SSM International: A tropical learning climate surrounded by creativity
Source: Shattuck St. Mary's

Every detail of the new Shattuck St Mary’s Forest City International School in Malaysia (SSM) was designed to create an environment where children can thrive. This purpose-built campus includes learning spaces and resources that support the latest innovations in teaching and learning.

The one-size-fits-all education system that relies on rote learning and standardised tests has lost relevance in the information age. As we head into the Fourth Industrial Revolution, where mass-scale automation would make the learning of hard skills alone obsolete, it’s more important than ever for children to understand how to learn.

It’s been hard for many schools to keep pace with the breadth and speed of change. But SSM has an edge. With its 160-years of academic rigor and innovation, started by its parent school in Minnesota, as well as a holistic teaching philosophy, educators at SSM are well-versed in 21st century skills and learning goals.

“A knowledge-based curriculum that is taught via teacher-centered lectures and memorized by rote is usually a joyless educational experience and rarely helps students to much more than obtaining a top score on the next test,” said Head of School, Dr. Gregg Maloberti.

Source: Shattuck St. Mary’s

“The love of learning comes only to those students who learn the skills to create their own understanding by learning to ask questions, by developing trust with classmates and teachers, and by having the chance to test their knowledge on an ongoing basis through projects and presentations rather than a single test on a given day.”

It’s an opinion backed by the leading educators of today. Howard Gardner, Professor at the Graduate School of Education at Harvard, said children learn using “multiple intelligences” while Elliott Eisner, Professor at Stanford University and a leading theorist in arts education, says: “The arts are natural to a childhood way of learning that is unlike the traditional verbal approaches alone.”

One SSM feature that prioritises this progressive method of learning is the weCreate® program. As ingenuity in a fluid landscape becomes necessary, creativity is being recast as a prized and teachable skill.  Students can choose from a range of studios in the weCreate® Center.  Some will explore robotics or coding, while others might try animation or fashion design.

The weCreate® Center provides something for everyone, from high tech equipment like digital printers and sophisticated software to screw drivers and sewing machines. Students have access to the tools and techniques they need to build models and prototypes, designed by imagination and created by passion.

Source: Shattuck St. Mary’s

In an IBM survey of 1,500 chief executives in 33 industries, creativity was the factor deemed to be most crucial to success. The World Economic Forum also lists it as one of the top ten skills workers need to benefit from the changes that will take place in the Fourth Industrial Revolution, which will bring about an avalanche of new products, technologies and working methods.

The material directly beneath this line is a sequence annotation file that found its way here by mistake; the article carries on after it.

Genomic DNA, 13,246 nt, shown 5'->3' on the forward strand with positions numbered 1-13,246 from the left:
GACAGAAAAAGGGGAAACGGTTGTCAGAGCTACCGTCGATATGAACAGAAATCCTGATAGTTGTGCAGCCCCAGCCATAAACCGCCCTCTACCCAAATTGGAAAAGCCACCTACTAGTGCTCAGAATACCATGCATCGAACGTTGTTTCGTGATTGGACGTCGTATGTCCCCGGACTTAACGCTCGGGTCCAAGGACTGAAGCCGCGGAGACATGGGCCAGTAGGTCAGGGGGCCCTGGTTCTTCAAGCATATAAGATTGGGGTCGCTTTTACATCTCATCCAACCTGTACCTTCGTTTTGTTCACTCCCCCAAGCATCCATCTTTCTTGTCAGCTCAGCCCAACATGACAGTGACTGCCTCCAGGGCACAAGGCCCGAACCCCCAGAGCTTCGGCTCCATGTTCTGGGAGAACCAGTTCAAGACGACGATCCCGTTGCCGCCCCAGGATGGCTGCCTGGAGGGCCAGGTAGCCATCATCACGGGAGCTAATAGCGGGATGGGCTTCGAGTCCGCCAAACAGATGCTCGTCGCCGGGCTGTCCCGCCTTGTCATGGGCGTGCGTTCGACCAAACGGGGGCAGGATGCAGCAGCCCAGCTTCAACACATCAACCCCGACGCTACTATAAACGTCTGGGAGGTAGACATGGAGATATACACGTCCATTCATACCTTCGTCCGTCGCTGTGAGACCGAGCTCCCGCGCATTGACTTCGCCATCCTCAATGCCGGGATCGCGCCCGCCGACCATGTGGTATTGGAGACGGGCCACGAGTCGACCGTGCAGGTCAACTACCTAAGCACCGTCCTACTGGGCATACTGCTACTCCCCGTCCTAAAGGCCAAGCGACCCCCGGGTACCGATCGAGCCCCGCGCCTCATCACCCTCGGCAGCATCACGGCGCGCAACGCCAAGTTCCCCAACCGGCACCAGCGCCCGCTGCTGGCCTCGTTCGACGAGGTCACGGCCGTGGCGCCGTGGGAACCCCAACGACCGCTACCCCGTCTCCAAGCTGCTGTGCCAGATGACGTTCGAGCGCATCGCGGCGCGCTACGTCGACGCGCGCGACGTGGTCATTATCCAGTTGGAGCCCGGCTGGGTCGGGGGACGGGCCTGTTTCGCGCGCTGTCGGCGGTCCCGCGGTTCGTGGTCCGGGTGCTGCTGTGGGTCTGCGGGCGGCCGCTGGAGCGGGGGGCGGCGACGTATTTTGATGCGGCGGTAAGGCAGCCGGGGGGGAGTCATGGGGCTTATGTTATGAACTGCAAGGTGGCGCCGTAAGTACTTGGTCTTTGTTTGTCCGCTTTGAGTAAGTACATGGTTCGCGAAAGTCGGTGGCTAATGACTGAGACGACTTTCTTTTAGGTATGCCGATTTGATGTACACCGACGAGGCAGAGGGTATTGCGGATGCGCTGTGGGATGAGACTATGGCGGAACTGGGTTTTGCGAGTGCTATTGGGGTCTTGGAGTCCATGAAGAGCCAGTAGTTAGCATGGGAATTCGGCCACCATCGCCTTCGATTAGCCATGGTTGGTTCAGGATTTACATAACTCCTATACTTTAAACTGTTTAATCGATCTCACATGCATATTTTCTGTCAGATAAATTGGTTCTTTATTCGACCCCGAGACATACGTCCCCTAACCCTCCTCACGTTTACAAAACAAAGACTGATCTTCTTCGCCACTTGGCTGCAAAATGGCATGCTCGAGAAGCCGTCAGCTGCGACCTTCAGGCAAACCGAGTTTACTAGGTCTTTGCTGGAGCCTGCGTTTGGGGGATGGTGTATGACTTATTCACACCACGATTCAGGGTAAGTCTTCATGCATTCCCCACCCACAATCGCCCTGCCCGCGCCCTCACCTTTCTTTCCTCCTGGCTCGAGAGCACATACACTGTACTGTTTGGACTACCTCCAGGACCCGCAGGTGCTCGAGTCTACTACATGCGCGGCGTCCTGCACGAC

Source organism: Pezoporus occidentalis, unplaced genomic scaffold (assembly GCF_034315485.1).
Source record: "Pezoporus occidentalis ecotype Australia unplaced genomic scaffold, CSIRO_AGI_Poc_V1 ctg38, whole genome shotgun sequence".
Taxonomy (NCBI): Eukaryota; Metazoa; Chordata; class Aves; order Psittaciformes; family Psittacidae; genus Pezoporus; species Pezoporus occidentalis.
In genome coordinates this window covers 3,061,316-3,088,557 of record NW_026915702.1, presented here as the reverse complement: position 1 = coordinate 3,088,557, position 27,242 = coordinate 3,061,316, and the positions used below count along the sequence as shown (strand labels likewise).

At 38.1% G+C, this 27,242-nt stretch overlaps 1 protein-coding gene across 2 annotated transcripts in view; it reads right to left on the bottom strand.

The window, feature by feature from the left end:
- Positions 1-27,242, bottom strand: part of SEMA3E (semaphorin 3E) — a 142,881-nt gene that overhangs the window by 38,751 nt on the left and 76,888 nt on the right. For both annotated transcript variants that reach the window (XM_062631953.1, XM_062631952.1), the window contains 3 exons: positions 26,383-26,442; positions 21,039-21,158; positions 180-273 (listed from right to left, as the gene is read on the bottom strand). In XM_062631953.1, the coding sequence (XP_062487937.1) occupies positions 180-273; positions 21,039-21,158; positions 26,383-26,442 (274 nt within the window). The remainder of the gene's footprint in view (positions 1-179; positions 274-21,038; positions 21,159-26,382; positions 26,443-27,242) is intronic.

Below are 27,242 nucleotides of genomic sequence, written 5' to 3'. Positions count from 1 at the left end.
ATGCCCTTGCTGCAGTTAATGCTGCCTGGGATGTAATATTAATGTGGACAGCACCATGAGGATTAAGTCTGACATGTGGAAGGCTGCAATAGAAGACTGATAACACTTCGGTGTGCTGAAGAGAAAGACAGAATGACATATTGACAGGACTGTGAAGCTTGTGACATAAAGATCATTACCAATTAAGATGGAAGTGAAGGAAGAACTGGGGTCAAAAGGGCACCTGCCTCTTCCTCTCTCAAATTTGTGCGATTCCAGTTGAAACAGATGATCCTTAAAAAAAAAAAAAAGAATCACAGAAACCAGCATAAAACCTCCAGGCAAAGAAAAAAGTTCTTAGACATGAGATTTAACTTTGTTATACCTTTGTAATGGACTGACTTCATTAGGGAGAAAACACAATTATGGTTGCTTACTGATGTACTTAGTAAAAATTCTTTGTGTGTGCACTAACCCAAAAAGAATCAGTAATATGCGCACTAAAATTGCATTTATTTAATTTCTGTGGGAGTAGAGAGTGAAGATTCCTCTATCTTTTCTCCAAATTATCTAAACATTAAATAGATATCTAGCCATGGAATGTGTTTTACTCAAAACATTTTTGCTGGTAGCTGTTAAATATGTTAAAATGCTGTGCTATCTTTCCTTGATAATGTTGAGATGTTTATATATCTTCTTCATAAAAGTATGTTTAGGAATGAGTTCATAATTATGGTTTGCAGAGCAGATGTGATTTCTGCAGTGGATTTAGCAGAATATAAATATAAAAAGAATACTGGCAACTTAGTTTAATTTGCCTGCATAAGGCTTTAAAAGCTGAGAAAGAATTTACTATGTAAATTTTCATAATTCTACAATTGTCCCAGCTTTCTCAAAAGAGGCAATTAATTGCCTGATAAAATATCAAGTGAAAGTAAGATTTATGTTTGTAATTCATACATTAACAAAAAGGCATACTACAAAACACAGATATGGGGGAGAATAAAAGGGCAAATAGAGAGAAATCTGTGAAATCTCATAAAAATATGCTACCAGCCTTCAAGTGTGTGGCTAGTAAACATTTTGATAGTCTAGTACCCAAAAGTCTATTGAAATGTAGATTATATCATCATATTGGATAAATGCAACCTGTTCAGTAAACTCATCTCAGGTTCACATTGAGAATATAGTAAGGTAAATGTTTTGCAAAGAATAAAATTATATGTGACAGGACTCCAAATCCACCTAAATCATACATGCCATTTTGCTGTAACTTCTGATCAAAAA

Every child should be able to let their creativity run free and succeed in their future careers, and SSM intends to make this a reality for students through this program.

As a space and philosophy that stresses creativity, collaboration and innovation, the weCreate® program lets kids at SSM nurture their artistic and innovative side, which in turn makes them better learners. A truly international cohort of teachers – half of whom are American, the rest from the Philippines, the UK, Australia, Germany, Singapore and Malaysia – are experienced experts in the American curriculum, striving to guide and not dictate.

“Our school offers many unique features including the weCreate® program that invites students to tap their imagination, explore their creativity and develop innovative ideas and bring them to fruition,” said Dr Maloberti.

Source: Shattuck St. Mary’s

To create an inspiring environment, SSM built a facility where students can dabble in everything from digital production and fashion design to robotics, electronics and engineering – all in a fun and playful setting. Actively learning and playing in such manner is an effective way to get students involved and capture their interest. It’s hard to argue for a better way for the budding film director, animator, fashion designer, engineer or innovator to pursue their passions.

“Our students explore their own creativity as a means of identifying and igniting their passion for learning. The process is different for every student, but the goal is the same for all: we want our students to be internally driven to discover their abilities and to fulfil their dreams.” said Head of School, Dr. Gregg Maloberti.

SSM’s diversity is another important component in fostering innovation. With students coming from Malaysia, Singapore, Japan, Korea, Canada, the UK and the USA, this is a truly international campus. It’s a unique environment where children learn to be responsible global citizens, but also cultivate something even more important: multiple perspectives.

By examining the world from multiple perspectives and accepting that there can be more than one right way to solve a problem, students learn that people from different cultures may think differently but can still work together.

As Dr Maloberti explains, “Students who can master these skills in their school days will become tomorrow’s innovators and leaders.”

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